In each body section you can have several <joint>s and <geom>s. Geoms defined on the same body will be fused together. If you have specific inertia properties for several geoms that are fused together, you will have to create a <body> for each to be able to instantiate their own <inertial> tag. Otherwise, it’s recommended to put them all in the same <body> to optimize simulation speed.
Orientation and inertia You may need to rotate your STLs to align them properly with the rest of the robot as you build. You can do this either in the <body> or <geom> tags. If you are using an <inertial> tag for this body, we recommend you do this using the euler parameter inside the <geom> tag, instead of inside the <body> tag. If you specify rotation in the <body> tag, you also need to apply the same rotation to your <inertia> parameters, which complicates things.
If you don’t provide an <inertial> tag, the inertia properties will be inferred from the geom.
Contype and conaffinity If you have geoms that you don’t want to collide with other parts in the model, you can set the contype and conaffinity parameters on the geom tags. This can be handy if you have a tightly-fit 3D model an run into issues with friction, we do this on the UR5 model in the ABR Control library.
End-effector tag for ABR Control If you’re going to use the ABR Control library operational space controller, you’ll need to add a tag <body name="EE" pos="0 0 0"> at the point of the robot that you want to control. Usually the hand.
Once you’ve added on your robot body segment, save the XML and run the above python script to test out the set up. You will likely need to do some fine tuning by iteratively adjusting the parameters and viewing the model in Mujoco. We’ve found commenting out all of the joints except the joint of interest in the XML file makes assessment much easier.
Template XML file
<!-- set some defaults for units and lighting -->
<compiler angle="radian" meshdir="meshes"/>
<!-- import our stl files -->
<mesh file="base.STL" />
<mesh file="link1.STL" />
<mesh file="link2.STL" />
<!-- define our robot model -->
<!-- set up a light pointing down on the robot -->
<light directional="true" pos="-0.5 0.5 3" dir="0 0 -1" />
<!-- add a floor so we don't stare off into the abyss -->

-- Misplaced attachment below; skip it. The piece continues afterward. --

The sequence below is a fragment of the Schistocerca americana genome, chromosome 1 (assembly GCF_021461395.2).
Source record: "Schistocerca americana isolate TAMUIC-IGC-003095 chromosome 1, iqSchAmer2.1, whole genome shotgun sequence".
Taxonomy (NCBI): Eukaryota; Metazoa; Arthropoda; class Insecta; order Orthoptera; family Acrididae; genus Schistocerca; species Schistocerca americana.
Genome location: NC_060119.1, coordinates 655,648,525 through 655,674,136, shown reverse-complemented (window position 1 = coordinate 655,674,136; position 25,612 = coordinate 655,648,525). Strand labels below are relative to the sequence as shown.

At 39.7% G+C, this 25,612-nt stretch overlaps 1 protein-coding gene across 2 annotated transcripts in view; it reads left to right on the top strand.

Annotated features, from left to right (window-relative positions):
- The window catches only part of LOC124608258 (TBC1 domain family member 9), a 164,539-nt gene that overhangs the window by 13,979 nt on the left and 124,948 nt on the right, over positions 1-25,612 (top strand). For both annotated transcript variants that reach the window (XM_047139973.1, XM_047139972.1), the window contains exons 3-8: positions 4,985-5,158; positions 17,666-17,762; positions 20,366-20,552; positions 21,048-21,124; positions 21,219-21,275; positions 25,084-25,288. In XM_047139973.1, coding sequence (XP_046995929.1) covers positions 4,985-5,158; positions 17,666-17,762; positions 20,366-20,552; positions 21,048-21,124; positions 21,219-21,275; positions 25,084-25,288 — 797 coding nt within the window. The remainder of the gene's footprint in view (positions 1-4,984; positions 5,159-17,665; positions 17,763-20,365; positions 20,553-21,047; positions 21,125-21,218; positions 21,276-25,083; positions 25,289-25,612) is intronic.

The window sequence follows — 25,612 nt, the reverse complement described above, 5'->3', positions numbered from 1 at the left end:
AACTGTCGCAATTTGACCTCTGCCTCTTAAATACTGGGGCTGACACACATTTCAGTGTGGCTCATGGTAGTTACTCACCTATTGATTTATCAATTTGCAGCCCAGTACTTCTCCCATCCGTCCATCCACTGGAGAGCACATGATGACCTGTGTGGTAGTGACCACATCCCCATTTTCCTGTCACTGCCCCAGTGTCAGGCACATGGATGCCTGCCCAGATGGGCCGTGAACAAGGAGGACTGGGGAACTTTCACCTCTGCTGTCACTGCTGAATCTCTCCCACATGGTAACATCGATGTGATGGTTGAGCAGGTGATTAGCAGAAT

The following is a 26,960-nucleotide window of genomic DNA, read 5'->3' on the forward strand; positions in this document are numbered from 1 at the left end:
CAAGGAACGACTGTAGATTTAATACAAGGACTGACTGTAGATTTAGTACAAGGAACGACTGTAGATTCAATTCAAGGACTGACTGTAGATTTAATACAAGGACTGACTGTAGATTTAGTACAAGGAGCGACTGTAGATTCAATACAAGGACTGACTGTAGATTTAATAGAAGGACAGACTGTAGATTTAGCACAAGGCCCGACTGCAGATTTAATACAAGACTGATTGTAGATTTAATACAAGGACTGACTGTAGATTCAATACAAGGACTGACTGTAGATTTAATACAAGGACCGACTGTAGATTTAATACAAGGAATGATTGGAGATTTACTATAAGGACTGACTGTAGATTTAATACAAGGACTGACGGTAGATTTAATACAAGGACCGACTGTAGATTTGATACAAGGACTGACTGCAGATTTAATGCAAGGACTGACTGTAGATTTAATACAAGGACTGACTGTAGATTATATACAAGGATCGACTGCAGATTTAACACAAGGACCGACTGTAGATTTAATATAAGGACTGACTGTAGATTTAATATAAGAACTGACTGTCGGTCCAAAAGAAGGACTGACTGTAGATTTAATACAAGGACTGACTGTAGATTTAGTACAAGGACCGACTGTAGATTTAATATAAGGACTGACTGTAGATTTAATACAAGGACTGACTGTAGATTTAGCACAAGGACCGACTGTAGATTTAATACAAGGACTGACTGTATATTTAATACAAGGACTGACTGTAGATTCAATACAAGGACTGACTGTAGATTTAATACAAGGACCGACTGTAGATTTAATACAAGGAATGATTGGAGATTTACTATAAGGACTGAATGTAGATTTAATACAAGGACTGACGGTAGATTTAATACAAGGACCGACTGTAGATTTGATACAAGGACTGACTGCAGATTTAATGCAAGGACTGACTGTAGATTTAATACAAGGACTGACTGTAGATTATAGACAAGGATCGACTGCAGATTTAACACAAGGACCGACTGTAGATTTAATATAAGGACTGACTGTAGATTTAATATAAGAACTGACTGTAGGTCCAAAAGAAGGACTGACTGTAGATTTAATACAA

<geom name="floor" pos="0 0 0" size="1 1 1" type="plane" rgba="1 0.83 0.61 0.5"/>
<!-- the ABR Control Mujoco interface expects a hand mocap -->
<body name="hand" pos="0 0 0" mocap="true">
<geom type="box" size=".01 .02 .03" rgba="0 .9 0 .5" contype="2"/>
<!-- start building our model -->
<body name="base" pos="0 0 0">
<geom name="link0" type="mesh" mesh="base" pos="0 0 0"/>
<inertial pos="0 0 0" mass="0" diaginertia="0 0 0"/>
<!-- nest each child piece inside the parent body tags -->
<body name="link1" pos="0 0 1">
<!-- this joint connects link1 to the base -->
<joint name="joint0" axis="0 0 1" pos="0 0 0"/>
<geom name="link1" type="mesh" mesh="link1" pos="0 0 0" euler="0 3.14 0"/>
<inertial pos="0 0 0" mass="0.75" diaginertia="1 1 1"/>
<body name="link2" pos="0 0 1">
<!-- this joint connects link2 to link1 -->
<joint name="joint1" axis="0 0 1" pos="0 0 0"/>
<geom name="link2" type="mesh" mesh="link2" pos="0 0 0" euler="0 3.14 0"/>
<inertial pos="0 0 0" mass="0.75" diaginertia="1 1 1"/>
<!-- the ABR Control Mujoco interface uses the EE body to -->
<!-- identify the end-effector point to control with OSC-->
<body name="EE" pos="0 0.2 0.2">
<inertial pos="0 0 0" mass="0" diaginertia="0 0 0" />
<!-- attach actuators to joints -->
<motor name="joint0_motor" joint="joint0"/>
<motor name="joint1_motor" joint="joint1"/>
Hopefully this is enough to get you started, if you run into questions you can post below or on the Mujoco forums. Happy modeling!
SketchUp – I’m importing my model but I can’t see it
It is likely that the units selected during the import were incorrect and the object is simply too small to see. When opening your STL, in the open file window select your file and click on the options button next to Import to change the units.
Mujoco – My arm isn’t moving, or moves slightly and stops
In this case you likely have collisions between links. You can either add a small gap between links (make sure to account for this shift in subsequent links and joints), or you can use the contype and conaffinity tags to set up the model such that collisions between the two components are not calculated.
For example, in our UR5 model, we set the touching geoms between links to have different contype and conaffinity values so that they don’t scrape against one another and prevent movement.
Mujoco – Parts of my model are spinning around wildly
This usually arises from being instantiated in contact with another part of the model. Sometimes it looks like there is clearly no contact between different model segments, but in fact there is because of how the contact dynamics are calculated.
Only convex shapes are supported. To see the shapes being used to calculate the contact dynamics, press F1 while the model is running.
There is no space between the neck and jaw. To address this, you need break things up into multiple component STL files and then stitch them together in the XML. For example, in the above skeleton you would need to break it up into skull and spine STLs. NB: I will not be answering any questions about why a skeleton was used in this example.